Last month, mobile bettors in New York spent $1.05 billion across the eight operating sportsbooks. Despite June being its lowest monthly handle since the launch of the regulated market (the total of which was $350 million shy of New Jersey’s highest month on record), Governor Kathy Hochul recently announced that the state generated $302.2 million in tax revenue in its first six months of operation.
To put this into context, only three other states have achieved this nine-figure status since their markets launched – New Jersey, Pennsylvania, and Illinois. From November 2018 to May 2022, New Jersey generated $237.1 million in tax revenue. In the same four-year period, Pennsylvania generated only $28.5 million more than the Garden State. Analysts have calculated that it would take Mississippi 45 years to earn the same tax revenue total as New York.
Analysts have suggested that the launch of New York’s mobile sports betting market has negatively impacted several nearby states. Having eliminated the need to travel outside of state lines to place a bet, sharp declines in revenue throughout June have been reported from Indiana, New Jersey, and Washington DC. However, with three-month declines also reported in New York, it’s also possible that this trend results from fewer bets being placed in general.
Changing the Rules
Not all lawmakers in the Empire State are happy with its current mobile betting laws. Citing research by FanDuel in 2021 that described the 51% tax rate as ‘unsustainable,’ Assemblyman Gary Pretlow and Senator Joe Addabbo have attempted to dismantle the legislation previously enacted by Governor Andrew Cuomo.
Though Cuomo resigned in March, Pretlow and Addabbo’s legislation was rejected. Their proposal demanded that the state’s limit of nine sportsbooks expand to no fewer than 14 by January 2023, consequently reducing the state’s tax rates from 51% to 35%. Two more sportsbooks would be introduced by January of the following year, reducing the tax rate to 25%. Pretlow and Addabbo plan to reintroduce this legislation in next year’s sessions.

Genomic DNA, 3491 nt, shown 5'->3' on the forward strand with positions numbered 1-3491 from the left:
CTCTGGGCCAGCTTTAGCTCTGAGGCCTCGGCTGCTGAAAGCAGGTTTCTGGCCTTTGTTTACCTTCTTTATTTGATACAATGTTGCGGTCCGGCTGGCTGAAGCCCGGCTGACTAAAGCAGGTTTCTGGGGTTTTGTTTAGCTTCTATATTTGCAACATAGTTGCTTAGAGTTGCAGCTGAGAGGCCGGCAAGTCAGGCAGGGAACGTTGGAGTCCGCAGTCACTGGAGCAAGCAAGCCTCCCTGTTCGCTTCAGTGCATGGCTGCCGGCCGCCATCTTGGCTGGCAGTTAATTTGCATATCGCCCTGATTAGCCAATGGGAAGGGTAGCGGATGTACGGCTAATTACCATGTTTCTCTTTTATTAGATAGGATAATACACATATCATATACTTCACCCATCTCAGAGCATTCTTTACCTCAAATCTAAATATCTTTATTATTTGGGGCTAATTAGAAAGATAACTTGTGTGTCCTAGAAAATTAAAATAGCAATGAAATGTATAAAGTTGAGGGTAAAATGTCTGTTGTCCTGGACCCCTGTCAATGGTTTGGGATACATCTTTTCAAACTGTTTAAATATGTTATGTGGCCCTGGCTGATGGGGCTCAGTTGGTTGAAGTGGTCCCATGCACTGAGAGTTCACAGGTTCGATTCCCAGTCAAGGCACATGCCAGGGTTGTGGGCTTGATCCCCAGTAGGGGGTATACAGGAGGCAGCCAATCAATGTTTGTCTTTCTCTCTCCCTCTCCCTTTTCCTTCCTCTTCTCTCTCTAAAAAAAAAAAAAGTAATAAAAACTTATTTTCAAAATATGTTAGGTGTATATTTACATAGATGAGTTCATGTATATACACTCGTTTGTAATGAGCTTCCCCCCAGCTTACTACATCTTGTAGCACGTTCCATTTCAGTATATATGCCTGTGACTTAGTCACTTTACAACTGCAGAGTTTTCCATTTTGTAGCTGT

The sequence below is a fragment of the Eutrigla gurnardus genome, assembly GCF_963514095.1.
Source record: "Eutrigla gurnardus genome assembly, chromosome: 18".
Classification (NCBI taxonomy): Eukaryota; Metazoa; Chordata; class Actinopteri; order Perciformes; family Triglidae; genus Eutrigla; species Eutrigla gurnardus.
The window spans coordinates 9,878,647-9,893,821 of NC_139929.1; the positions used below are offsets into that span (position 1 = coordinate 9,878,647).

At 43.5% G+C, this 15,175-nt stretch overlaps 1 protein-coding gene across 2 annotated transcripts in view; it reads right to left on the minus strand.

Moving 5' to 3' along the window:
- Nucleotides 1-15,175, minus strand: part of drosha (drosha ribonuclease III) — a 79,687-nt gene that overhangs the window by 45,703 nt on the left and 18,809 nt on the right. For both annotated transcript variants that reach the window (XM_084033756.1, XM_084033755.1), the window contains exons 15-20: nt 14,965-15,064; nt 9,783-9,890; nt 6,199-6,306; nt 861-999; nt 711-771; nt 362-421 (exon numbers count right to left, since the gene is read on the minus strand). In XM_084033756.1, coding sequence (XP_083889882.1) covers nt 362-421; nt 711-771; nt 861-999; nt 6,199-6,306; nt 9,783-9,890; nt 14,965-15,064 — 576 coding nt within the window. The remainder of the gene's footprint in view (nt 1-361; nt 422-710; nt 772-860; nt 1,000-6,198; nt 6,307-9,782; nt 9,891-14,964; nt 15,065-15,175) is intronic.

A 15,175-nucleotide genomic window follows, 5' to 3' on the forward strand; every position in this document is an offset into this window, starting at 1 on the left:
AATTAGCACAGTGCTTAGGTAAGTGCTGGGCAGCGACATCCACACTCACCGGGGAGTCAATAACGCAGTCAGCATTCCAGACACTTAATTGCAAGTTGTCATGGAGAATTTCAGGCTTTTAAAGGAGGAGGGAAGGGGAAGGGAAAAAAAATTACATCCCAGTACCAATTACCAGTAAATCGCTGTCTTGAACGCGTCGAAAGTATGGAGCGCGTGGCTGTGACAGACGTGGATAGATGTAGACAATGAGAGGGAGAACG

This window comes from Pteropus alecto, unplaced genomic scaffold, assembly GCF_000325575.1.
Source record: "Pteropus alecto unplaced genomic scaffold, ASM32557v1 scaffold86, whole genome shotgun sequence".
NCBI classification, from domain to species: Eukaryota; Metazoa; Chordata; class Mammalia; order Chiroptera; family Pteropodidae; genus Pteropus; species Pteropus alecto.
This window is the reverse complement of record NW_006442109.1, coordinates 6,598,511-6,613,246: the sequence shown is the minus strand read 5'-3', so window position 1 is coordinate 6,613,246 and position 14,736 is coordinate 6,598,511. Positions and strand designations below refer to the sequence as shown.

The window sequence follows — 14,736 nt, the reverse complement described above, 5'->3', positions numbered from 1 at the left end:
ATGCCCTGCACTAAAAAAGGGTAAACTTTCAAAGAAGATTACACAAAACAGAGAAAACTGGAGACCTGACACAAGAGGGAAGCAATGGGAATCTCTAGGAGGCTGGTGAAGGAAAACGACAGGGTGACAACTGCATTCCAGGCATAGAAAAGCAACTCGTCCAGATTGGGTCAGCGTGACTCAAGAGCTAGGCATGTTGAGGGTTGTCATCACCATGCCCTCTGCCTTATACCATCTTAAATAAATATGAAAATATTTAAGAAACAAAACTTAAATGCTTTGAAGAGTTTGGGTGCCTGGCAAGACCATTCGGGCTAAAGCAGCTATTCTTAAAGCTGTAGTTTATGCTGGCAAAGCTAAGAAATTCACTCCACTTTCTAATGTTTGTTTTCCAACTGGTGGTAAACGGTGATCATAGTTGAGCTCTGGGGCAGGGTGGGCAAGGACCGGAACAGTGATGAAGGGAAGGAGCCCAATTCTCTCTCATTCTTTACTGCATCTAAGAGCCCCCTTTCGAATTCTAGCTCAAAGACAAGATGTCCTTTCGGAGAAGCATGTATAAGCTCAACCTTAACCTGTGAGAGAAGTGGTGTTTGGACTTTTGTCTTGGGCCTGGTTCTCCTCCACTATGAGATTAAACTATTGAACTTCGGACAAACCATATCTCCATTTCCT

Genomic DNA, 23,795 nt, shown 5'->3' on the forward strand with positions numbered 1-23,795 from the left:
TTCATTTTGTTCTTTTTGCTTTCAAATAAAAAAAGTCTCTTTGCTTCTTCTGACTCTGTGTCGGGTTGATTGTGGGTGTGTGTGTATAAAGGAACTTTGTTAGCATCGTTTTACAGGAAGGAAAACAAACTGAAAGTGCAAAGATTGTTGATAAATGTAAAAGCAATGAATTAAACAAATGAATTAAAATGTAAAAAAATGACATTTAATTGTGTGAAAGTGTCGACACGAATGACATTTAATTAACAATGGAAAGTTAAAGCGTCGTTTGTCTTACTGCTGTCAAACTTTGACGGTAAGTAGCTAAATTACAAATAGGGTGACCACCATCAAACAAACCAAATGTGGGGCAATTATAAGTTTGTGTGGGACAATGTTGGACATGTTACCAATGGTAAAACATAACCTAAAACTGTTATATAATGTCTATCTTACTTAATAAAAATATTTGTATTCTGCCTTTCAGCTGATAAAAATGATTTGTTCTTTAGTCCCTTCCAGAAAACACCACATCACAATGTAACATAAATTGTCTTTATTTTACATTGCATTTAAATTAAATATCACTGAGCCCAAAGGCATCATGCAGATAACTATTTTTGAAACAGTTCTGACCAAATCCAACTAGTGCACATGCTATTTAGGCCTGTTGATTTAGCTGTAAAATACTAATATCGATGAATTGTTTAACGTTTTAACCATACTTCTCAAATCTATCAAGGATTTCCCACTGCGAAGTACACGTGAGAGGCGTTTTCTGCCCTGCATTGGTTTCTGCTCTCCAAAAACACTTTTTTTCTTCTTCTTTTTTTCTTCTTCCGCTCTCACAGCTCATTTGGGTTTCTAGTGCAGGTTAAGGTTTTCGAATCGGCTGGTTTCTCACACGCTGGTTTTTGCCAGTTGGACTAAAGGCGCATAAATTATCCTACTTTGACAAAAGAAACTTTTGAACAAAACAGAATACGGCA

Opening the Market and Reducing the Tax
Several prominent New York lawmakers have backed this idea of lowering the tax rate and opening the market to more operators. However, evidence suggests that this won’t have the positive impact many think it will.
Despite its research advising on the unsustainability of the New York market, FanDuel decided to throw its hat into the ring nonetheless. Alongside Caesars and DraftKings, FanDuel is one of the most successful sportsbook operators in New York. Together, the three platforms account for 85% of the state’s overall betting handle. Even if tax rates were lowered and smaller operators could enter the fold, it is unlikely they could compete with the giants already established in the state.
A Potential Compromise
Some have suggested a compromise to settle the debate over whether or not to lower the tax rate. Instead of decreasing the 51% tax rate, the state would allow for deductions of promotional spending. Unlike states such as Arizona and Virginia, New York does not currently permit its mobile operators any tax breaks for promotional spending. Combined with federal tax, this means that operators in the state are being taxed closer to 77%.
However, more and more states are realizing the potential tax revenue they are missing out on by allowing promotional tax deductions. Colorado, for example, passed a bill in May that would end the tax breaks permitted in its original 2020 sports betting legislation. With Colorado as the catalyst and more states likely to follow suit, it is doubtful that lawmakers in New York will implement this strategy.
Though New York’s tax rate appears immovable for the time being, there are other changes to the sports betting legislation that lawmakers hope to see implemented in the future. Sen. Addabbo and Assemb. Pretlow have both expressed their desire to add more sports markets to New York’s mobile betting landscape, hoping to see player award futures and events added.
They also want to introduce self-service betting kiosks to New York’s stadiums and arenas. Additionally, Pretlow wants to add off-track betting parlors, claiming they should bring them back “before they meet their demise, because OTBs are going down fast.”